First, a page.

“I’m trying to get home,” he said in a soft, gentle voice.
“Kei te pai mate. Where are you heading?”
“Taupo. Can you take me home, please?”
“Yeah, sure. I’m passing through there anyway. No worries. Where have you been?”
“Overseas, fighting in the war. I just landed, and I want to go home.”
About this time, the war in Iraq was winding down and some of our troops were returning home to New Zealand. My dad Bill was in the army many years ago, long retired now. When I was growing up, he would get on my case because I wasn’t interested in joining the army, like him and his father, my Grandpa Ted. They had both served in the 28th Māori Battalion – been all over the world. Dad was sent to Egypt, Malaysia, Korea, and probably a few other places he never told me about. Never did he share his experiences with us, simply saying, there are things that happened which are unfit for the ears of children. As for Grandpa, I don’t know much about his stint in the military – only that he fought in World War 2, alongside his Māori comrades.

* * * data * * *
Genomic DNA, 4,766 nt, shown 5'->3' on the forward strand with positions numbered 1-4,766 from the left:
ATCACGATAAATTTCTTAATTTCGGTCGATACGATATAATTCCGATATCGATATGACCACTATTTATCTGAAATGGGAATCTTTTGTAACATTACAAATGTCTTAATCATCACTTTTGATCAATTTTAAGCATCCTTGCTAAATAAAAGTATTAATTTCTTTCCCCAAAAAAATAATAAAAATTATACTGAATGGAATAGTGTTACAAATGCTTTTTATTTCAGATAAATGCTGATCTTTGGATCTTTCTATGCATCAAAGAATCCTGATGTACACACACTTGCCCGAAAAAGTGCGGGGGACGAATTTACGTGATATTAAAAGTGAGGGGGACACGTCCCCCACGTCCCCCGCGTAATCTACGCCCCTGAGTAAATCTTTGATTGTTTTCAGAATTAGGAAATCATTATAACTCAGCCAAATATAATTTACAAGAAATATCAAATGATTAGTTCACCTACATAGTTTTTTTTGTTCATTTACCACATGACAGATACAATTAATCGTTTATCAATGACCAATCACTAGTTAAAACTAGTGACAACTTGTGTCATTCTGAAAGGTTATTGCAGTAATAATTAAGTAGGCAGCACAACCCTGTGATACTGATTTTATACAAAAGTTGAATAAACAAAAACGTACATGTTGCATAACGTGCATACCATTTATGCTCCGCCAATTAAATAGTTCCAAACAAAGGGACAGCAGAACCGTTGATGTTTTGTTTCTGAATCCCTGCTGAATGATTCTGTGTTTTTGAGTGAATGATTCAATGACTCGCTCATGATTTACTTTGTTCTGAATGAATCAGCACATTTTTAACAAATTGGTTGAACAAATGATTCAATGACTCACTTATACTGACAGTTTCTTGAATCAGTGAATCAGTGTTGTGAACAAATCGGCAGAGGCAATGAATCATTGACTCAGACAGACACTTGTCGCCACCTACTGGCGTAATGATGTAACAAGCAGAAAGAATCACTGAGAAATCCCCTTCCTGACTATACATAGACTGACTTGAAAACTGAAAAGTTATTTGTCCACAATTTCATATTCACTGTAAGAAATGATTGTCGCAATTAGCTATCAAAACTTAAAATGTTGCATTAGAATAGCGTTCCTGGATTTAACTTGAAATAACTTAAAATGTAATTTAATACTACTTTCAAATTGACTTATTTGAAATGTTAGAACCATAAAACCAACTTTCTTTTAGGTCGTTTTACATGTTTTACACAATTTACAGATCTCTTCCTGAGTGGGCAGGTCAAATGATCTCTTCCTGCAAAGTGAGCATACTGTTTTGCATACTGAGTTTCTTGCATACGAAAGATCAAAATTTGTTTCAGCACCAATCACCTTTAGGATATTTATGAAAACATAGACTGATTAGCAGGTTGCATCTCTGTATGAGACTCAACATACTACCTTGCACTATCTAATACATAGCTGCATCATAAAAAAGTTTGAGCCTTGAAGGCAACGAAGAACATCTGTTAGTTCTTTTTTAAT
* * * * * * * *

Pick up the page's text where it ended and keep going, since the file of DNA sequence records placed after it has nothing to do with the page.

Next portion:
“I need to pull in at the petrol station in Ngaruawahia. I have to fill the car, and get some snacks. You want anything mate? My shout.”
“No thank you, I just want to get home. My wife had our baby a month ago. It’s a boy.”
“Congrates, brother. You must be super excited!”
“Thank you,” he replied.
We made a pit stop. I filled the car with petrol, brought some snacks, and a coffee, as it was getting late and I still had a long drive ahead. Thankfully, the weather had calmed down somewhat. I went to the loo, and returned to the car, but it was empty. Baffled, I looked around, but I couldn’t see the soldier anywhere. I checked the bathrooms and the café; he wasn’t there. Not wanting to accidently leave him behind, I waited for half an hour. The stormy weather returned worse than before, when I finally gave up, and started driving again.